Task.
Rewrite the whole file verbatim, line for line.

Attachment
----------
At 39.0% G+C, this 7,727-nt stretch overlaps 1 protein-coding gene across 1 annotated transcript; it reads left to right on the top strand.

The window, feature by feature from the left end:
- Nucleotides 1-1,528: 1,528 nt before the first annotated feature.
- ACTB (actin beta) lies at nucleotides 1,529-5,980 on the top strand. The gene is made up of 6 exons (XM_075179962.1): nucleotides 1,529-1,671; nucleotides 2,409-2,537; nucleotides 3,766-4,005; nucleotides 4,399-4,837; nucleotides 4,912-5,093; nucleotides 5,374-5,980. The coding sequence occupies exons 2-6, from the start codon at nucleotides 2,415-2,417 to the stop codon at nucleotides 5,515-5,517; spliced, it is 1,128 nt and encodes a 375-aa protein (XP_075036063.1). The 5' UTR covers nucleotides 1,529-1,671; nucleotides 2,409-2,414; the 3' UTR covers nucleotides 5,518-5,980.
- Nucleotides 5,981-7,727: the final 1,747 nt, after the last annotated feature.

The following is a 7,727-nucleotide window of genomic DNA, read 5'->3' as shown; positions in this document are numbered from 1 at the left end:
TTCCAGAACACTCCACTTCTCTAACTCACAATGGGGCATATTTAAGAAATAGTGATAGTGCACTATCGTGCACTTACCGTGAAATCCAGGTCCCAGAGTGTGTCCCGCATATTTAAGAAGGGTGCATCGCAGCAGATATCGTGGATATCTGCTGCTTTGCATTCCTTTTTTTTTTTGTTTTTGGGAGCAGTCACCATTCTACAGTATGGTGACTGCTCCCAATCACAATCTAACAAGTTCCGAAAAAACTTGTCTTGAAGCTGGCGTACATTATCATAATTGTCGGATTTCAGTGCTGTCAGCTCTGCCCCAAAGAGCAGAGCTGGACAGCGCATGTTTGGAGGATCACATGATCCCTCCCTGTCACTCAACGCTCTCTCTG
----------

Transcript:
At 39.0% G+C, this 7,727-nt stretch overlaps 1 protein-coding gene across 1 annotated transcript; it reads left to right on the top strand.

The window, feature by feature from the left end:
- Nucleotides 1-1,528: 1,528 nt before the first annotated feature.
- ACTB (actin beta) lies at nucleotides 1,529-5,980 on the top strand. The gene is made up of 6 exons (XM_075179962.1): nucleotides 1,529-1,671; nucleotides 2,409-2,537; nucleotides 3,766-4,005; nucleotides 4,399-4,837; nucleotides 4,912-5,093; nucleotides 5,374-5,980. The coding sequence occupies exons 2-6, from the start codon at nucleotides 2,415-2,417 to the stop codon at nucleotides 5,515-5,517; spliced, it is 1,128 nt and encodes a 375-aa protein (XP_075036063.1). The 5' UTR covers nucleotides 1,529-1,671; nucleotides 2,409-2,414; the 3' UTR covers nucleotides 5,518-5,980.
- Nucleotides 5,981-7,727: the final 1,747 nt, after the last annotated feature.

The following is a 7,727-nucleotide window of genomic DNA, read 5'->3' as shown; positions in this document are numbered from 1 at the left end:
TTCCAGAACACTCCACTTCTCTAACTCACAATGGGGCATATTTAAGAAATAGTGATAGTGCACTATCGTGCACTTACCGTGAAATCCAGGTCCCAGAGTGTGTCCCGCATATTTAAGAAGGGTGCATCGCAGCAGATATCGTGGATATCTGCTGCTTTGCATTCCTTTTTTTTTTTGTTTTTGGGAGCAGTCACCATTCTACAGTATGGTGACTGCTCCCAATCACAATCTAACAAGTTCCGAAAAAACTTGTCTTGAAGCTGGCGTACATTATCATAATTGTCGGATTTCAGTGCTGTCAGCTCTGCCCCAAAGAGCAGAGCTGGACAGCGCATGTTTGGAGGATCACATGATCCCTCCCTGTCACTCAACGCTCTCTCTG